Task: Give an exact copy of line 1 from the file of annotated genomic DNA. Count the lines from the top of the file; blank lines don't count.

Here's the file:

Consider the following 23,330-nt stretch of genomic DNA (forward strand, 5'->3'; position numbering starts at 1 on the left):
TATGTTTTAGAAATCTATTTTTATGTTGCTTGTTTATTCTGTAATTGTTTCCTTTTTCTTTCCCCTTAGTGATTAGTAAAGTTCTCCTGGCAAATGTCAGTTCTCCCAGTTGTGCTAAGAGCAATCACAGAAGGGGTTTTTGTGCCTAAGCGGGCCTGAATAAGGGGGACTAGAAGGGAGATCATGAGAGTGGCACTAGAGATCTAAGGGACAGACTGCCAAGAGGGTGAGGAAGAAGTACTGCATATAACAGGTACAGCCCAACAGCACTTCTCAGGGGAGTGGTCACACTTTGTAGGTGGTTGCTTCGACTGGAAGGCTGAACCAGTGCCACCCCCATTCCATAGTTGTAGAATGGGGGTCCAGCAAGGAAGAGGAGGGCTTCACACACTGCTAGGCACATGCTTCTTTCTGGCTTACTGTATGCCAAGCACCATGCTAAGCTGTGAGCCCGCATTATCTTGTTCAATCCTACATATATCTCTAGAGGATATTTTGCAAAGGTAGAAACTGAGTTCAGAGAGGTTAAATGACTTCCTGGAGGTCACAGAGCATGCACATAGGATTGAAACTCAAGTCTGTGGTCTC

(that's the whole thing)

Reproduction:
Consider the following 23,330-nt stretch of genomic DNA (forward strand, 5'->3'; position numbering starts at 1 on the left):